This Windows malware aims to steal your social media passwords

Hackers are trying to steal passwords for social media accounts - and that's most likely through malware hidden in cracked versions of software.
Written by Danny Palmer, Senior Writer

Cybersecurity researchers at Zscaler are warning about malware dubbed FFDroider that is designed to steal usernames and passwords, along with cookies from infected Windows computers. 

FFDroider is mainly focused on stealing login credentials for social media websites, including Facebook, Instagram and Twitter, but it also steals passwords for Amazon, eBay and Etsy accounts. The malware can steal cookies from Google Chrome, Mozilla Firefox, Internet Explorer and Microsoft Edge browsers. 

The information stolen by the trojan malware can be used to take control of accounts, steal personal information, commit fraud against victims, and could also provide attackers with a means of hacking other accounts if the same email and password is used to access them. 

Zscaler said it has observed "multiple" campaigns related to FFDroider, which are all connected to a malicious program embedded in cracked version of installers and freeware.

SEE: A winning strategy for cybersecurity (ZDNet special report)

To avoid being detected after installation, the malware disguises itself as messenger application Telegram – although users who aren't Telegram users might wonder why folders claiming to be that app have appeared. 

Once installed on a system, the malware monitors the actions of the victim and – when they enter their username and password into the specified social media platforms – the information is stolen. FFDroider also steals cookies and saved login credentials from the browser.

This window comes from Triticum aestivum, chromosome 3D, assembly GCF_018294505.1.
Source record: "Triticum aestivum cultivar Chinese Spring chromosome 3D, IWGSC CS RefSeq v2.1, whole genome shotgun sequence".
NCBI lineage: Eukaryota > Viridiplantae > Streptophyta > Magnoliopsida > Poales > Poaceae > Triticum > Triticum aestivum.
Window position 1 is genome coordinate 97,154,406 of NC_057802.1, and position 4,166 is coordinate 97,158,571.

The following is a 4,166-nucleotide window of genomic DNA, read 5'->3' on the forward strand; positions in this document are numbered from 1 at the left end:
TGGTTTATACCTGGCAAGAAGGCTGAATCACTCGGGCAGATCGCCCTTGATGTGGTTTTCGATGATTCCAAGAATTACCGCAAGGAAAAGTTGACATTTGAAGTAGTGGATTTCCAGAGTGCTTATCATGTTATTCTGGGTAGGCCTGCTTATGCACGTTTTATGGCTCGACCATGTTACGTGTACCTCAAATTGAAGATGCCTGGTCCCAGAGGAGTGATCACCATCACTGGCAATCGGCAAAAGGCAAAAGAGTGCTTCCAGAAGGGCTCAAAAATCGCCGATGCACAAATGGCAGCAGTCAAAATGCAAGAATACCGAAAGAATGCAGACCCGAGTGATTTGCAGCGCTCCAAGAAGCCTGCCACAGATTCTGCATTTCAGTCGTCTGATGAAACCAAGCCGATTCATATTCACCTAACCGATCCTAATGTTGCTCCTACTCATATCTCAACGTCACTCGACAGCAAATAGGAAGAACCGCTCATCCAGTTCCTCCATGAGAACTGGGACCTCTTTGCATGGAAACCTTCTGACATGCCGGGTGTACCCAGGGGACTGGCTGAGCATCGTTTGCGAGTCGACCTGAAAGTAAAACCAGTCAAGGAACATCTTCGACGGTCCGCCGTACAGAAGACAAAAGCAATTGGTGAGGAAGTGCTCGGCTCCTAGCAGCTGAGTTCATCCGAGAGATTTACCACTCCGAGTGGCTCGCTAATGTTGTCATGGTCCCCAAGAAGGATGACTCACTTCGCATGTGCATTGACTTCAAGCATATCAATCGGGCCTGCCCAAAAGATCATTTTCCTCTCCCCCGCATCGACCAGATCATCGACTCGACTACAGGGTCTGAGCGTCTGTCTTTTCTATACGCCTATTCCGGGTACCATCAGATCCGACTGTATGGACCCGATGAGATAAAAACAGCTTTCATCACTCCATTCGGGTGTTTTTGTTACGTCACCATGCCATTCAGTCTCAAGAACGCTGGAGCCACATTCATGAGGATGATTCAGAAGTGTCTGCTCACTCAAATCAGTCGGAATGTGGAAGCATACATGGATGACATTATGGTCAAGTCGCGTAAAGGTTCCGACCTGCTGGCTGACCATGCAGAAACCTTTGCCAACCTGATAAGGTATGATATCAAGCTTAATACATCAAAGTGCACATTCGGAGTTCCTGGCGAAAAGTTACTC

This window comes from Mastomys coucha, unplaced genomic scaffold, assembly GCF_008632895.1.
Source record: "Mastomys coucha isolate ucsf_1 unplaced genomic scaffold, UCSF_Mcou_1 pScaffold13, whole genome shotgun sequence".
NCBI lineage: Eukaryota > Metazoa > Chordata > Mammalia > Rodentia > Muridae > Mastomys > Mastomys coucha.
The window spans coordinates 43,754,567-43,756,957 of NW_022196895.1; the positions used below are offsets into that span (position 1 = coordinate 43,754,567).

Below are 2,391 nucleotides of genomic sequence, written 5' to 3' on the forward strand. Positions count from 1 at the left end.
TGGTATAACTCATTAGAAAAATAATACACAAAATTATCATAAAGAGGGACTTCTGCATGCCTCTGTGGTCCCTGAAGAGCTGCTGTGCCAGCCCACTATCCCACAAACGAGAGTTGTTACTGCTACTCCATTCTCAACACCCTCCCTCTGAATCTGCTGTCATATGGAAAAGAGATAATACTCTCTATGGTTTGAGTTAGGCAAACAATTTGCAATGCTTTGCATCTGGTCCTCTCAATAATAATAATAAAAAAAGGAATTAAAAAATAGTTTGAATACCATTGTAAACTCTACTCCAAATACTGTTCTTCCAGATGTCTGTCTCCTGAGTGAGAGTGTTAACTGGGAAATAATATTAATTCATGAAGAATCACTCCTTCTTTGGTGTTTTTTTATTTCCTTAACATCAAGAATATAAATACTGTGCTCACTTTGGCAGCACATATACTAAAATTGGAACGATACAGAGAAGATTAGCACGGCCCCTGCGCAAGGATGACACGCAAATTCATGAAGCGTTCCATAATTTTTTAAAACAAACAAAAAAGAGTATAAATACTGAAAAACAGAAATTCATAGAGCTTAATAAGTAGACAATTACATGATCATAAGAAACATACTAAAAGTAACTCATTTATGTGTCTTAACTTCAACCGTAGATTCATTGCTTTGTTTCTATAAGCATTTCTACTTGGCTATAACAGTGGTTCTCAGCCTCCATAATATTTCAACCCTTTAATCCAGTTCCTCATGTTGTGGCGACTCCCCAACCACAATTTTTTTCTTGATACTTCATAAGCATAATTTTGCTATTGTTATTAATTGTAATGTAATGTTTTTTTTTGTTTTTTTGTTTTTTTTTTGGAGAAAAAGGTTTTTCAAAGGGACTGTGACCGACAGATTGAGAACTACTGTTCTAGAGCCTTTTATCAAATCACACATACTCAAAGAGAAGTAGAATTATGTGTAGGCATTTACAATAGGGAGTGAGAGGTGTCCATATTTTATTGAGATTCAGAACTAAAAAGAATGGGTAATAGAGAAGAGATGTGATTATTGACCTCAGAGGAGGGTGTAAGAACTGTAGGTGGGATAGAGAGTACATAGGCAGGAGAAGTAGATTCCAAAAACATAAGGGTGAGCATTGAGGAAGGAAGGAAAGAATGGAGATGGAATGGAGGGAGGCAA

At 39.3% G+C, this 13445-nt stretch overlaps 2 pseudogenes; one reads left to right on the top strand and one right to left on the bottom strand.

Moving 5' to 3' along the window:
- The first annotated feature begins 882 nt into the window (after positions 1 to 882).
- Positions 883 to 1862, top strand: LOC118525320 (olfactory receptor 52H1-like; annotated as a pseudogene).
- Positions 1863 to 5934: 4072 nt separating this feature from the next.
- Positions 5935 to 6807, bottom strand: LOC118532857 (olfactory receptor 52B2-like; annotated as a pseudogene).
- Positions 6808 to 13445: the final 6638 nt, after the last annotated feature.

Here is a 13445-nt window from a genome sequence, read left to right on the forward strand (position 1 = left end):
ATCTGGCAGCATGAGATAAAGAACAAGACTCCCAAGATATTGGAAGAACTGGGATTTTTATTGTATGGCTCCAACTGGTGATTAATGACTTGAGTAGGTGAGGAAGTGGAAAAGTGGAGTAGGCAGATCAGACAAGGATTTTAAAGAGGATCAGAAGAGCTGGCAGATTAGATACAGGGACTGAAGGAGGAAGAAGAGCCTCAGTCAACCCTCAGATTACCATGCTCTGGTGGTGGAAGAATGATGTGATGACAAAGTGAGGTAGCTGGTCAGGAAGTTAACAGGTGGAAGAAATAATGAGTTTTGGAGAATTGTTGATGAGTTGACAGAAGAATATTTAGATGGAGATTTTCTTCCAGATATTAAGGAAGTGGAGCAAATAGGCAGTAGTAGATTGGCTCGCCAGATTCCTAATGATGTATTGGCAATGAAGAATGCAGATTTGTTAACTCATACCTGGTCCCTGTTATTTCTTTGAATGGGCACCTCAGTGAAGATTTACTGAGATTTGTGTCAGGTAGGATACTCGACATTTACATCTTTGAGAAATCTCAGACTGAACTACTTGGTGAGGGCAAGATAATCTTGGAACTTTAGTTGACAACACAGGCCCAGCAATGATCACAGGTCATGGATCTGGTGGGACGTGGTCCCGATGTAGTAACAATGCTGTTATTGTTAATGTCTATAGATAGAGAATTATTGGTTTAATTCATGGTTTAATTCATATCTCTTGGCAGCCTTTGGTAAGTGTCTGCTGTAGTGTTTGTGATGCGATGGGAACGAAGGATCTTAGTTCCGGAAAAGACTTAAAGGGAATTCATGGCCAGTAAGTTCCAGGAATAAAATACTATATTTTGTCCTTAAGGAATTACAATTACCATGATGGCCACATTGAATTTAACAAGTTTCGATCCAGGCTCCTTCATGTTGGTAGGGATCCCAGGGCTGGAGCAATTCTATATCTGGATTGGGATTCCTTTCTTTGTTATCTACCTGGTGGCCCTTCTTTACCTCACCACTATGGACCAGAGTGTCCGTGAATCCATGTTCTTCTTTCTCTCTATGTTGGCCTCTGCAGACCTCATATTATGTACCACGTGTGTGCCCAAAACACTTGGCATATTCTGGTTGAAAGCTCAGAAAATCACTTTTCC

If stolen social media account credentials are linked to a business account, the malware also seeks out billing information, potentially enabling the attackers to steal bank payment details.  

The attackers could also use compromised Facebook or Instagram accounts of businesses to run malicious advertising campaigns, take control of additional accounts, steal more payment details, or spread the malware further. 

Social media accounts hold a lot of personal information and stolen details are a prime commodity for cyber criminals who can exploit the data to commit fraud themselves, or sell to others on underground forums. 

To stay safe from this particular campaign, people should be extremely wary of unexpected emails claiming to offer free software – especially if that software is something that usually must be paid for, as that's often a clear sign that the download link can't be trusted. 

It's also helpful to apply multi-factor authentication across all social media platforms, as this helps to stop attackers from accessing accounts, even if they have the right password. In any situation where you think your password might have been stolen, you should change it immediately. 


Editorial standards